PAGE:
This was a book club read, and I think we selected it after we’d been to the cinema together and seen the trailer for the movie of the book. Since we didn’t get round to seeing the movie, we read the book!
I enjoyed the first part of it, which is told in email correspondence between Dr Fred Jones, a fisheries scientist whose ideas of greatness lie with his paper (as yet unpublished) on caddis fly larvae, his wife, a bullying career woman for whom Fred is respectable enough as a husband without being troublesome or inconvenient. Then there is the project manager at a property firm whose main aim is to keep their rich client happy, and various of Fred’s bosses up the civil service chain through to the Prime Minister’s office (no 10).
I really enjoyed the lateral thinking to overcome the scientific barriers, the belief in the capacity of man to bring about great engineering works (if God wills it, if you prefer), and the way the concept changes from incredulity to a political tour de force. A good news story, in fact.
The author has created some very good characters through these email exchanges and diary entries. Unfortunately, he chose to move into interview mode with the mechanism of a public inquiry, thus moving it into flashback. The narrative of the interview responses didn’t sit well in the format, and it also told us that something big was going to go wrong, too soon. OK, we were left to guess what, but since I am allergic to self-congratulatory political spin (of which there was a lot), I was tempted to drop the book at the half way point, since I wasn’t really interested enough in whether the project worked, and certainly not interested in the outcomes for the characters.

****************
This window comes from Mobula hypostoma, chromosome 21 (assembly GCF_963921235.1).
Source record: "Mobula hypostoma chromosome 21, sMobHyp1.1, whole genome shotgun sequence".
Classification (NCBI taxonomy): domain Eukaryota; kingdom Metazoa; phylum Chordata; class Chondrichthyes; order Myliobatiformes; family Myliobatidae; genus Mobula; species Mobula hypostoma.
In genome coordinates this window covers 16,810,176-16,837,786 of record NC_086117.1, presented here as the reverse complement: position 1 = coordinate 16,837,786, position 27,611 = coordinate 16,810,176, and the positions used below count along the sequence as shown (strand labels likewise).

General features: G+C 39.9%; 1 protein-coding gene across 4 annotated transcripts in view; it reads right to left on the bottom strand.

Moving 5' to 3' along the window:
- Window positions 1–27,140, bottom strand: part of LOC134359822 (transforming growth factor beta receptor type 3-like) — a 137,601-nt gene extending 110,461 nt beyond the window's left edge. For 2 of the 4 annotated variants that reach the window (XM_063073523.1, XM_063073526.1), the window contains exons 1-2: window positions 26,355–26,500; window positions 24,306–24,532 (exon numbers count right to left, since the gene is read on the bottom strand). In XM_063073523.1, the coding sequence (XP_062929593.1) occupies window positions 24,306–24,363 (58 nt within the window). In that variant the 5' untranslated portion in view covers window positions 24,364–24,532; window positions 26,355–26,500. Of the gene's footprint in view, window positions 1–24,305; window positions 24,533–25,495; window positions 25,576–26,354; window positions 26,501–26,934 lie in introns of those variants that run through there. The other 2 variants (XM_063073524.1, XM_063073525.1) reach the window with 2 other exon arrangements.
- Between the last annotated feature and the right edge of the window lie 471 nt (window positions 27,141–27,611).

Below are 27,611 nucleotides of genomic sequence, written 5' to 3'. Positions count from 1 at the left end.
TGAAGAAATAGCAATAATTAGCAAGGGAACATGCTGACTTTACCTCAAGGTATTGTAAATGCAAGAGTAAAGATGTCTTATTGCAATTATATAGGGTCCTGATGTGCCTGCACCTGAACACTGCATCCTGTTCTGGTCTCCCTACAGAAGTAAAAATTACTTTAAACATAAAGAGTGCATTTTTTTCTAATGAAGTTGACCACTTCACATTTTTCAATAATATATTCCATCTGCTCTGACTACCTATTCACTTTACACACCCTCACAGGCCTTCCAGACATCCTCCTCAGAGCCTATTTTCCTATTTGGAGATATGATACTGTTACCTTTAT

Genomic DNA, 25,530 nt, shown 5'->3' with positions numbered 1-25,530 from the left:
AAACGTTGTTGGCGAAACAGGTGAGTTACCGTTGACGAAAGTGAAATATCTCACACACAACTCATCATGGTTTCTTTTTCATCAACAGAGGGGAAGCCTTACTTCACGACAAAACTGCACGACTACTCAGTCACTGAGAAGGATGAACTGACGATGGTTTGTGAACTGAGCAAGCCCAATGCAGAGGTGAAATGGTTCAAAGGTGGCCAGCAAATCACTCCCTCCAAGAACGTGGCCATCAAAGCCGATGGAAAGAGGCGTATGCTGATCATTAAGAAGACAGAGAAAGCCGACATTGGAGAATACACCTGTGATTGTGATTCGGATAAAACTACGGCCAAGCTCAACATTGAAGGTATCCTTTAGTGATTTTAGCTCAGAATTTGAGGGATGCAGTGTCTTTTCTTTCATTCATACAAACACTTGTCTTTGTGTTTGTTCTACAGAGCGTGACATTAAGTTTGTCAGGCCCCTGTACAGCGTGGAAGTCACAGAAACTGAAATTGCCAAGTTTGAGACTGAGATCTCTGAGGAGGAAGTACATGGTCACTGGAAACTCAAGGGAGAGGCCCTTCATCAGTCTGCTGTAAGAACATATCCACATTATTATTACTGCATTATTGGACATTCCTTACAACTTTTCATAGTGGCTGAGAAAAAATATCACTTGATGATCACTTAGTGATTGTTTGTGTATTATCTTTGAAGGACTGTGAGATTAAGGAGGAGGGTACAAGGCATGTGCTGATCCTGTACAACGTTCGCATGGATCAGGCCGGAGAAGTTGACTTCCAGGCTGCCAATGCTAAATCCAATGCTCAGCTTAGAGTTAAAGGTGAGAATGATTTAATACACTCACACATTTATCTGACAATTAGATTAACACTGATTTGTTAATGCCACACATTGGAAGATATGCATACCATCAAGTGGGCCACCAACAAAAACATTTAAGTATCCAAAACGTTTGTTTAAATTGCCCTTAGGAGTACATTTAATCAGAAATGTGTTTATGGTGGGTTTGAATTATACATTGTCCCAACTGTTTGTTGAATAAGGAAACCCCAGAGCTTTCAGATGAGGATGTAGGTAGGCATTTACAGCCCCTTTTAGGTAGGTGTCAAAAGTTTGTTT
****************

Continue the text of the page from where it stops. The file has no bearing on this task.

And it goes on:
For me, the best thing was about the project itself, both the salmon and the engineering, and the insights into the life of an extremely rich person who cares about the environment. I didn’t need the political shenanigans, although the book itself did, since that was the whole point of it. If only we could keep the politics out of life, we might get more things done. Would they be things that people would like to be done? Would we trash our rivers in our greed for new projects? I don’t know. Sorry, I have a public consultation to go to shortly on trashing some lovely countryside for some housing.
It was a fun story with far too much truth about the state of the world and its leaders, which former engineer and current salmon fisherman Paul Torday has brought out well. Dryly funny, especially if you like political satire and the space of wild places.
Salmon Fishing in the Yemen by Paul Torday
One thought on “Book Review: Salmon Fishing in the Yemen by Paul Torday”
I trust your instincts on this one! Your book group picks some interesting stuff. How is caroling Kevin?
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